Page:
The street in Helmsley where the Nixons lived in 1911. My grandfather, Robert Nixon, was born here in 1890. In 1911, he was a footman at Duncombe Park. Supposedly he got a girl pregnant right about then so he was sent out to Malaya in 1912 to be a planter. Family myth says this woman was either a fellow servant or the Earl’s daughter. Considering the high cost of going to Malaya in the day and that posts in Malaya were given out to sons of richer men, I suspect the woman was from an important family. This would have made a great sub-plot on Downton Abbey, a fictional story that unfolds in the same area.
1. I admit that I mostly used other people’s research to compile my tree. My father, a child of the Raj, told me little about his British roots. The only information I had to go on was that his mother’s father was a Methodist minister and that some of his ancestors were hanged for sheep stealing. See Border Reiving Ruffians. Also see Dissenters and Poets.
But after I compiled his tree with ancestors from places like Helmsley, Farndale and Appleton-le-Moors, I discovered, through DNA, that the ‘cousin trail’ matches on Ancestry supports the tree, 100 percent, at least for the first few generations. My father has matches both in centimorgans (dna) and tree with people on all branches of the tree.
Let me give you one example: When I discovered, using a stranger’s tree, that my father had a great grandmother, Anne Nesfield from Sleights, this explained his rather silly middle name to me. My father signed his name P N F Nixon, as in Peter Nesfield Forster Nixon.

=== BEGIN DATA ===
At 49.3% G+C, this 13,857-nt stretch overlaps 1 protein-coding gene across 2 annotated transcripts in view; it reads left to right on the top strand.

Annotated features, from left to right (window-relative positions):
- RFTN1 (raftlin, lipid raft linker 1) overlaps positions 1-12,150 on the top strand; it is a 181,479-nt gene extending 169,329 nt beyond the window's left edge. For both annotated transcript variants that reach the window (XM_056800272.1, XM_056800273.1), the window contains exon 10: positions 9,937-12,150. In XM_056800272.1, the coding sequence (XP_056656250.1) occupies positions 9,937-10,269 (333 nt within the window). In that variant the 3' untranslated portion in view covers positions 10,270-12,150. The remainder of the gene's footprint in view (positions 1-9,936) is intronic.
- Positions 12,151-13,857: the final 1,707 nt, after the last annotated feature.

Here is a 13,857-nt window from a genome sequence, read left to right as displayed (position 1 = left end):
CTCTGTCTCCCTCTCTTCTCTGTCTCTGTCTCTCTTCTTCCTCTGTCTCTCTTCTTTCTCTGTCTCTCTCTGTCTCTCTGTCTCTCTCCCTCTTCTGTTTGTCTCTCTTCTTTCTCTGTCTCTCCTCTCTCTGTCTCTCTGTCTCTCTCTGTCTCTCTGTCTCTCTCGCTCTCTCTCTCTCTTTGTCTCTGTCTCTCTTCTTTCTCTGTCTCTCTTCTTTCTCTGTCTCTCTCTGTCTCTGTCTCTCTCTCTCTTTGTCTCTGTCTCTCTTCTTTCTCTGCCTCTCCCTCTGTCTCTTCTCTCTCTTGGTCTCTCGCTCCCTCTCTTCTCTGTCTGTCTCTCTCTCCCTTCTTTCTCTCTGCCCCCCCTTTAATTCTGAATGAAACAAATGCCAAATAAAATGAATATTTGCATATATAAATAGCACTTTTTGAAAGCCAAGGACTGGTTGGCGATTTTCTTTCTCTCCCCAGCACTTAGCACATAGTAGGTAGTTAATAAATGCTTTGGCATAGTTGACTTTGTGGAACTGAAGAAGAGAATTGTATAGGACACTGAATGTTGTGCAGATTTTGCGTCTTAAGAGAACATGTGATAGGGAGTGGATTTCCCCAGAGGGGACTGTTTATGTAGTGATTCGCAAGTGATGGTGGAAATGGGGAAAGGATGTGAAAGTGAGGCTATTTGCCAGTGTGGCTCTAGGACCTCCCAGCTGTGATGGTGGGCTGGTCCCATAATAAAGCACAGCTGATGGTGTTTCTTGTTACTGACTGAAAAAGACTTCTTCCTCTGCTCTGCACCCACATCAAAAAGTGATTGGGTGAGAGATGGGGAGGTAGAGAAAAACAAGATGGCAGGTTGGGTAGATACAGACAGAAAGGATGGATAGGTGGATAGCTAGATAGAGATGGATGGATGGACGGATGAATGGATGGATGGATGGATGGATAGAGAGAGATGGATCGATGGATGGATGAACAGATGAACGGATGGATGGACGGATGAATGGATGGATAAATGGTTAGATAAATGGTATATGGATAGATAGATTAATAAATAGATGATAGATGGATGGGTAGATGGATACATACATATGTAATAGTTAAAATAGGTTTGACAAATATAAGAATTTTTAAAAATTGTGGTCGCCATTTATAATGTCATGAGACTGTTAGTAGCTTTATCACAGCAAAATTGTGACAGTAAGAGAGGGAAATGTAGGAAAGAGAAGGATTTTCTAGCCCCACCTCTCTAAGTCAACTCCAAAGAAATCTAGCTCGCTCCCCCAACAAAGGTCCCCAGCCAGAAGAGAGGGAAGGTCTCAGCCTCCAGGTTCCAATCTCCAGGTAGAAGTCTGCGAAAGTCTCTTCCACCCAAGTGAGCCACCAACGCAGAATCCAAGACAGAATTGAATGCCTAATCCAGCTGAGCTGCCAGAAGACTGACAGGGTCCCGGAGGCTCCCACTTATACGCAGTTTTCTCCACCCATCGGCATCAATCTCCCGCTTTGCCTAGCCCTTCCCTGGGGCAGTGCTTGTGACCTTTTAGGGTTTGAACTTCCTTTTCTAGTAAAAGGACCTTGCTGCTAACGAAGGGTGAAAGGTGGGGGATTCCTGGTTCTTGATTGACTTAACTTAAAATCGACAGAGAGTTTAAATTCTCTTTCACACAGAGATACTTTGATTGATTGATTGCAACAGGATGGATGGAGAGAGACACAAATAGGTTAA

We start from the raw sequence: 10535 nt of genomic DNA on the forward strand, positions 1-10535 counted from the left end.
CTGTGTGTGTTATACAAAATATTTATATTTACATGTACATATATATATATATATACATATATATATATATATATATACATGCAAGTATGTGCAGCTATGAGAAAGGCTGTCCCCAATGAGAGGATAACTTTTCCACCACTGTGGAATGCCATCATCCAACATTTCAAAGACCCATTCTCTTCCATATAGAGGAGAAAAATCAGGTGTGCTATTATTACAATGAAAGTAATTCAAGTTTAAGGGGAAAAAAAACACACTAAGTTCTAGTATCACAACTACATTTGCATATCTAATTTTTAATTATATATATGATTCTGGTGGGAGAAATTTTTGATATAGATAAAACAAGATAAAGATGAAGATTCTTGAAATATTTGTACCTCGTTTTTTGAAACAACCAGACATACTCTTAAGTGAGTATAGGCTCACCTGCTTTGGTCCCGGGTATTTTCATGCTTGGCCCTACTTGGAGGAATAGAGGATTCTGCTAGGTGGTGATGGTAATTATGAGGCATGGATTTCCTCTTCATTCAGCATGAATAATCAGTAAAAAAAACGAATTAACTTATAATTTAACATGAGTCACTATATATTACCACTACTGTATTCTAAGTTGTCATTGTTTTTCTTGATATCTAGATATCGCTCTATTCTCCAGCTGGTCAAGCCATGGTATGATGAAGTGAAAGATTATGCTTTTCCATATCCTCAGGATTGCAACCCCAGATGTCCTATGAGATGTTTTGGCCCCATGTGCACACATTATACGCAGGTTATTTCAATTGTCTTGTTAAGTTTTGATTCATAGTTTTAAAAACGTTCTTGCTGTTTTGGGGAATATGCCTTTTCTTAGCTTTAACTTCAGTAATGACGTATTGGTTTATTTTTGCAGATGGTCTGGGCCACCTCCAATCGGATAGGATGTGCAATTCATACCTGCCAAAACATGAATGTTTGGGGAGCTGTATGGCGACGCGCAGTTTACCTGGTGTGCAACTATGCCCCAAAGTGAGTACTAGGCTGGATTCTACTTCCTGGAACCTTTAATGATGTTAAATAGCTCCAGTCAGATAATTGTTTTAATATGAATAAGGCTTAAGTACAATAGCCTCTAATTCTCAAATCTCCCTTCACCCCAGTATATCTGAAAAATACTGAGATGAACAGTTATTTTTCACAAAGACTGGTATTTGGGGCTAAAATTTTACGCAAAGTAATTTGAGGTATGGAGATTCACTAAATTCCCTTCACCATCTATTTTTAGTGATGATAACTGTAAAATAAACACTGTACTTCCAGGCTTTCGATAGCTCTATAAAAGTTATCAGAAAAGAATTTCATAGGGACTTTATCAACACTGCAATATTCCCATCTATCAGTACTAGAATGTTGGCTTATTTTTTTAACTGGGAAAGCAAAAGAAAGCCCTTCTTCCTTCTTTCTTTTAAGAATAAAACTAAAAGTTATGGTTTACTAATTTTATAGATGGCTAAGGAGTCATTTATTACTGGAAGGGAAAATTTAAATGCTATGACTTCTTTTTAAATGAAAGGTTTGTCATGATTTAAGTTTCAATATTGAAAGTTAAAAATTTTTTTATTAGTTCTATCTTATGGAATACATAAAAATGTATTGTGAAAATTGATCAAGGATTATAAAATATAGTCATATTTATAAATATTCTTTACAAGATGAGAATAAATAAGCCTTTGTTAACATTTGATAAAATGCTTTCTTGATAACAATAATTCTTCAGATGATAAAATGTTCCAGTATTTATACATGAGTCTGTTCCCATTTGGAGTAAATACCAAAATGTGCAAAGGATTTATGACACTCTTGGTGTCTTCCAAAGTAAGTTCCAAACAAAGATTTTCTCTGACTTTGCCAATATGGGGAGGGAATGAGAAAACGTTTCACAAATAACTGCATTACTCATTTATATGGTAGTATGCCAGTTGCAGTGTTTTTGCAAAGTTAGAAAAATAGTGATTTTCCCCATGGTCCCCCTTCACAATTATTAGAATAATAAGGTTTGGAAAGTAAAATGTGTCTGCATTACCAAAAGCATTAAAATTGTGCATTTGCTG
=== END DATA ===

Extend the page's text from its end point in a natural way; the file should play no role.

The Nesfield clan of Ugglebarnby etc. Yorkshire is a well established. My father is a close genetic match with someone else with this Anne Nesfield in his tree. These genes make great rugby players as both sides have world-class players.
2. In genetics, the male Y chromosome haplogroup (or set of common alleles passed from father to son) is a much valued tool used by historians and ethno-anthropologists to track historical population movements back to the bronze age and even farther. All haplogroups are assigned letter and number signatures. My Yorkshire father Peter Nixon’s Y dna haplogroup is I1 Z63. I1 is the most common haplogroup in Northern Europe.
Apparently, my father’s Z63 subgroup dominated Northern Germany before the arrival of Charlemagne (who infamously lopped off the heads of thousands of male Saxons) and has has deep origins in Jutland (Denmark). Yorkshire is the most Anglo Saxon region in all England.
3. Hastings, R. P. Poverty and the Poor Law in the North Riding of Yorkshire: 1780-1837. Unwed mothers often had to repay their bastardy wages by employment in the Workhouse. In Victorian Times in Helmsley, as recommended by the authorities, mothers in workhouses were permitted to nurse their children only twice daily. The infants’ diet was supplemented with ONE meal of cow’s milk sweetened with sugar.
4. ibid ( That seems odd to me as I know that Emmeline Pankhurst turned to woman suffrage advocacy when she saw so many young teen patients in her husband’s Manchester clinic who were pregnant by incest.)
5. Gillis, J.R. For Better For Worse: British Marriages from 1600 to Present.
6. There is no birth record for either Robert Nixon or Martha Featherstone. Census records are what the genealogies go by.
I found this on Youtube, an interview with Tamara Hoggarth, born 1860 in Marton. (The poster says “She’s speaking English, I promise.” According to his blurb, she also had an illegitimate child before marrying